Connect public, paid and private patent data with Google Patents Public Datasets

A fetal sensor device

Info

Publication number
WO1995003738A1
WO1995003738A1 PCT/US1994/008175 US9408175W WO1995003738A1 WO 1995003738 A1 WO1995003738 A1 WO 1995003738A1 US 9408175 W US9408175 W US 9408175W WO 1995003738 A1 WO1995003738 A1 WO 1995003738A1
Authority
WO
Grant status
Application
Patent type
Prior art keywords
sensor
fetal
device
means
fetus
Prior art date
Application number
PCT/US1994/008175
Other languages
French (fr)
Inventor
Daniel Siker
Michael T. Larsen
Nc Joseph Lai
Original Assignee
Criticare Systems, Inc.
Priority date (The priority date is an assumption and is not a legal conclusion. Google has not performed a legal analysis and makes no representation as to the accuracy of the date listed.)
Filing date
Publication date

Links

Classifications

    • AHUMAN NECESSITIES
    • A61MEDICAL OR VETERINARY SCIENCE; HYGIENE
    • A61BDIAGNOSIS; SURGERY; IDENTIFICATION
    • A61B5/00Detecting, measuring or recording for diagnostic purposes; Identification of persons
    • A61B5/145Measuring characteristics of blood in vivo, e.g. gas concentration, pH value; Measuring characteristics of body fluids or tissues, e.g. interstitial fluid, cerebral tissue
    • A61B5/1455Measuring characteristics of blood in vivo, e.g. gas concentration, pH value; Measuring characteristics of body fluids or tissues, e.g. interstitial fluid, cerebral tissue using optical sensors, e.g. spectral photometrical oximeters
    • A61B5/1464Measuring characteristics of blood in vivo, e.g. gas concentration, pH value; Measuring characteristics of body fluids or tissues, e.g. interstitial fluid, cerebral tissue using optical sensors, e.g. spectral photometrical oximeters specially adapted for foetal tissue
    • AHUMAN NECESSITIES
    • A61MEDICAL OR VETERINARY SCIENCE; HYGIENE
    • A61BDIAGNOSIS; SURGERY; IDENTIFICATION
    • A61B5/00Detecting, measuring or recording for diagnostic purposes; Identification of persons
    • A61B5/03Detecting, measuring or recording fluid pressure within the body other than blood pressure, e.g. cerebral pressure; Measuring pressure in body tissues or organs
    • A61B5/033Uterine pressure
    • A61B5/035Intra-uterine probes therefor
    • AHUMAN NECESSITIES
    • A61MEDICAL OR VETERINARY SCIENCE; HYGIENE
    • A61BDIAGNOSIS; SURGERY; IDENTIFICATION
    • A61B5/00Detecting, measuring or recording for diagnostic purposes; Identification of persons
    • A61B5/04Detecting, measuring or recording bioelectric signals of the body or parts thereof
    • A61B5/0402Electrocardiography, i.e. ECG
    • A61B5/0444Foetal cardiography
    • A61B5/0448Electrodes specially adapted therefor, e.g. scalp electrodes
    • AHUMAN NECESSITIES
    • A61MEDICAL OR VETERINARY SCIENCE; HYGIENE
    • A61BDIAGNOSIS; SURGERY; IDENTIFICATION
    • A61B5/00Detecting, measuring or recording for diagnostic purposes; Identification of persons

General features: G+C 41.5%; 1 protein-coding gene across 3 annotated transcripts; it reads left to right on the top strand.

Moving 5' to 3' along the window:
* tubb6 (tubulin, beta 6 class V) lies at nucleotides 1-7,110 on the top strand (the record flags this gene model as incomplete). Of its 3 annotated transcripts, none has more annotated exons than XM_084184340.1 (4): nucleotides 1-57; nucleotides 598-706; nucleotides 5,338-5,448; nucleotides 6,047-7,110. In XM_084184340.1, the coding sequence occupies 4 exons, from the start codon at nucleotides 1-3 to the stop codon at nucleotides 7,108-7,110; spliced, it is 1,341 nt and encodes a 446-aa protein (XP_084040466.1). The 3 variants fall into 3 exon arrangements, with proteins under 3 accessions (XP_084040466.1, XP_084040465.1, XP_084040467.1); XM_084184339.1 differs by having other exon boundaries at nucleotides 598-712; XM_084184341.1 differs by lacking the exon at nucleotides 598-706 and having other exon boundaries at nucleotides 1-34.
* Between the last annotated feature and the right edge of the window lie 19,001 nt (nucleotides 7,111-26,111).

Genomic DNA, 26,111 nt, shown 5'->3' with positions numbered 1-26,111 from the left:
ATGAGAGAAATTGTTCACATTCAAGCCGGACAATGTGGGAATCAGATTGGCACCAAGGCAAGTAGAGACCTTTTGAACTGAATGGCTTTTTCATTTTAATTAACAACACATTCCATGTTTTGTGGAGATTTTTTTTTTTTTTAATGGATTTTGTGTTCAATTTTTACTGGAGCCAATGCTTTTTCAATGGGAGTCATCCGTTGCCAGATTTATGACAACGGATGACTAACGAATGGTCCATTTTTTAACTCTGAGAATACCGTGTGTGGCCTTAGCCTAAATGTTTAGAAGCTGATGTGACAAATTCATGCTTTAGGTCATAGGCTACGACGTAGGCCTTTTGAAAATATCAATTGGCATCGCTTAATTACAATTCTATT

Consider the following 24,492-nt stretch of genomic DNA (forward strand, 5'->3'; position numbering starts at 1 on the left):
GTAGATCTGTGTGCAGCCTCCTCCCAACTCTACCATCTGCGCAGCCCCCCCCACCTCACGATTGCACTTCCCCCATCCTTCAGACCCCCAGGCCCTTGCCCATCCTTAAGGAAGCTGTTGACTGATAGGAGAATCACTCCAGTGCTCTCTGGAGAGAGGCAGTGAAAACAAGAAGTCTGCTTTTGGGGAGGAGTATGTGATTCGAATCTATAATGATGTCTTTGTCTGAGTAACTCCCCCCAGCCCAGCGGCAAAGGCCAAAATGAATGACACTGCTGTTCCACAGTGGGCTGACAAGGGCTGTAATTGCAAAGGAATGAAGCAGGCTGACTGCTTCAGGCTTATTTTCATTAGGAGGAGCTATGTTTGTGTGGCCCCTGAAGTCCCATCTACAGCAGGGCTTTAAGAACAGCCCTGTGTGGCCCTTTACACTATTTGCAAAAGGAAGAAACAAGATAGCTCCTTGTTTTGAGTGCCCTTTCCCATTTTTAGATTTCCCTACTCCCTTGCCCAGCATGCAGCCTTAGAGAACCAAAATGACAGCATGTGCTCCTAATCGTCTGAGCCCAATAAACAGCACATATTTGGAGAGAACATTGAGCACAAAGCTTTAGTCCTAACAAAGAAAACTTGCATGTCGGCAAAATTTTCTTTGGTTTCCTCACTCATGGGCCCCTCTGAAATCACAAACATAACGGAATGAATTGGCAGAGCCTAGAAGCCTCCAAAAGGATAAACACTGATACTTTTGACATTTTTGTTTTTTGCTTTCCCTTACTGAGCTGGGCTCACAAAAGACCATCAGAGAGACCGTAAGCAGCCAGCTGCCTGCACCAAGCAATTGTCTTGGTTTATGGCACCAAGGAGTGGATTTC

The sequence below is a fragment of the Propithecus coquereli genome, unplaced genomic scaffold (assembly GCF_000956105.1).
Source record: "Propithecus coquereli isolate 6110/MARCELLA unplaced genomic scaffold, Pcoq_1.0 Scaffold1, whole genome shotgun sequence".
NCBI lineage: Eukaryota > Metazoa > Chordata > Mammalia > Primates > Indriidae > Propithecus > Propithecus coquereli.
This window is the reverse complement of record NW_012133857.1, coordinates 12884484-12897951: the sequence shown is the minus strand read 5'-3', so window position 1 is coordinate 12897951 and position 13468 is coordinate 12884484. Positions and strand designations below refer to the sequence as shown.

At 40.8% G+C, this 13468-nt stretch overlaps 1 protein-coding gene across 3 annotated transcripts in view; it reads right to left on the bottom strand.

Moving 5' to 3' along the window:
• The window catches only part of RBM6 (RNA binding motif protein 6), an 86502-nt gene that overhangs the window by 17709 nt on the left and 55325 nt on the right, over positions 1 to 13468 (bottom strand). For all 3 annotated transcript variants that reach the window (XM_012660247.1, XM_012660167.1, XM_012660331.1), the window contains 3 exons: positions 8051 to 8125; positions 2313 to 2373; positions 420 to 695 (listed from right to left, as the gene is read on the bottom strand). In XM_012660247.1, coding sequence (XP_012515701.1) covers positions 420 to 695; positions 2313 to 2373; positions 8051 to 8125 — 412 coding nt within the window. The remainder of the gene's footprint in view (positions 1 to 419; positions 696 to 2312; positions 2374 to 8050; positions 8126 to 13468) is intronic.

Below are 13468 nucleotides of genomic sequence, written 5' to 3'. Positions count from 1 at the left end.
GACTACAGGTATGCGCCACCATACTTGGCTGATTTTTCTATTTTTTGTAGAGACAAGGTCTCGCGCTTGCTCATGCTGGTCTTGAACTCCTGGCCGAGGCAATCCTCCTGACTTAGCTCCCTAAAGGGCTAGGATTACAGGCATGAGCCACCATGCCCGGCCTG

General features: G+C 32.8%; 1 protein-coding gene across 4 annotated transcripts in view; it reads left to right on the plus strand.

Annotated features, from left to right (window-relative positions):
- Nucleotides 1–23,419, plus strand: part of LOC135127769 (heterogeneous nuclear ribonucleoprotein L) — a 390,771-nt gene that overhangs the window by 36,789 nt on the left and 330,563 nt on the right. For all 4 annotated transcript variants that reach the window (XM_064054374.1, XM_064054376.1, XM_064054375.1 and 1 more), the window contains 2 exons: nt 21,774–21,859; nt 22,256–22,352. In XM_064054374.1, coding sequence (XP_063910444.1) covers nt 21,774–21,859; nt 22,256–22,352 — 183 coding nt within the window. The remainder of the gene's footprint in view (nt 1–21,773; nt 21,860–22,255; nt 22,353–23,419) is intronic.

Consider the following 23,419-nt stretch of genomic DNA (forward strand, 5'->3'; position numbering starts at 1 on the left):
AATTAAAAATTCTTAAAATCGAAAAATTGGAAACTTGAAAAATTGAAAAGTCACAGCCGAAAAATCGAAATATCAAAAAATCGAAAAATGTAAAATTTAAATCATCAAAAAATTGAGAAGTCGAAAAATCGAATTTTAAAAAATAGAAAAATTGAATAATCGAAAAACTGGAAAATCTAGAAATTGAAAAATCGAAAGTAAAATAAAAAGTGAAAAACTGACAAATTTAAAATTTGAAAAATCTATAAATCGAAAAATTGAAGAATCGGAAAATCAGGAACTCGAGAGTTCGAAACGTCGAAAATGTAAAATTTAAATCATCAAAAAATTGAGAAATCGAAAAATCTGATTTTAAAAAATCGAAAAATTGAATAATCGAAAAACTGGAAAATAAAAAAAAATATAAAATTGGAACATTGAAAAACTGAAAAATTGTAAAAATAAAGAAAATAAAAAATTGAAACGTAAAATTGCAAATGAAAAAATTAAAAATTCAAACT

• A61B5/145Measuring characteristics of blood in vivo, e.g. gas concentration, pH value; Measuring characteristics of body fluids or tissues, e.g. interstitial fluid, cerebral tissue
    • A61B5/14542Measuring characteristics of blood in vivo, e.g. gas concentration, pH value; Measuring characteristics of body fluids or tissues, e.g. interstitial fluid, cerebral tissue for measuring blood gases
    • AHUMAN NECESSITIES
    • A61MEDICAL OR VETERINARY SCIENCE; HYGIENE
    • A61BDIAGNOSIS; SURGERY; IDENTIFICATION
    • A61B5/00Detecting, measuring or recording for diagnostic purposes; Identification of persons
    • A61B5/43Detecting, measuring or recording for evaluating the reproductive systems
    • A61B5/4306Detecting, measuring or recording for evaluating the reproductive systems for evaluating the female reproductive systems, e.g. gynaecological evaluations
    • A61B5/4343Pregnancy and labour monitoring, e.g. for labour onset detection
    • A61B5/4362Assessing foetal parameters
    • AHUMAN NECESSITIES
    • A61MEDICAL OR VETERINARY SCIENCE; HYGIENE
    • A61BDIAGNOSIS; SURGERY; IDENTIFICATION
    • A61B5/00Detecting, measuring or recording for diagnostic purposes; Identification of persons
    • A61B5/68Arrangements of detecting, measuring or recording means, e.g. sensors, in relation to patient
    • A61B5/6846Arrangements of detecting, measuring or recording means, e.g. sensors, in relation to patient specially adapted to be brought in contact with an internal body part, i.e. invasive
    • A61B5/6879Means for maintaining contact with the body
    • A61B5/6882Anchoring means
    • AHUMAN NECESSITIES
    • A61MEDICAL OR VETERINARY SCIENCE; HYGIENE
    • A61BDIAGNOSIS; SURGERY; IDENTIFICATION
    • A61B2503/00Evaluating a particular growth phase or type of persons or animals
    • A61B2503/02Foetus
    • YGENERAL TAGGING OF NEW TECHNOLOGICAL DEVELOPMENTS; GENERAL TAGGING OF CROSS-SECTIONAL TECHNOLOGIES SPANNING OVER SEVERAL SECTIONS OF THE IPC; TECHNICAL SUBJECTS COVERED BY FORMER USPC CROSS-REFERENCE ART COLLECTIONS [XRACs] AND DIGESTS
    • Y10TECHNICAL SUBJECTS COVERED BY FORMER USPC
    • Y10STECHNICAL SUBJECTS COVERED BY FORMER USPC CROSS-REFERENCE ART COLLECTIONS [XRACs] AND DIGESTS
    • Y10S607/00Surgery: light, thermal, and electrical application
    • Y10S607/902Fetal monitoring other than heart rate

Abstract

An apparatus and method for noninvasively sensing parameters associated with the health of a fetus, the health of the placenta and the mother. The device includes a probe (10) for inserting the sensor within the uterus of the mother, and the probe (10) includes a flexible distal end portion (12) having an independent inclination to assume an outward spiral curvature relative to the fetus. The probe (10) has a transversely concave shaped channel to receive sensor cabling and control wires. The sensors (32, 33, 34) can measure heart rate, oxygen saturation, temperature, chemical parameters, electroencephalogram activity and other useful parameters. The probe (10) may also be used to infuse or remove fluid in the uterus.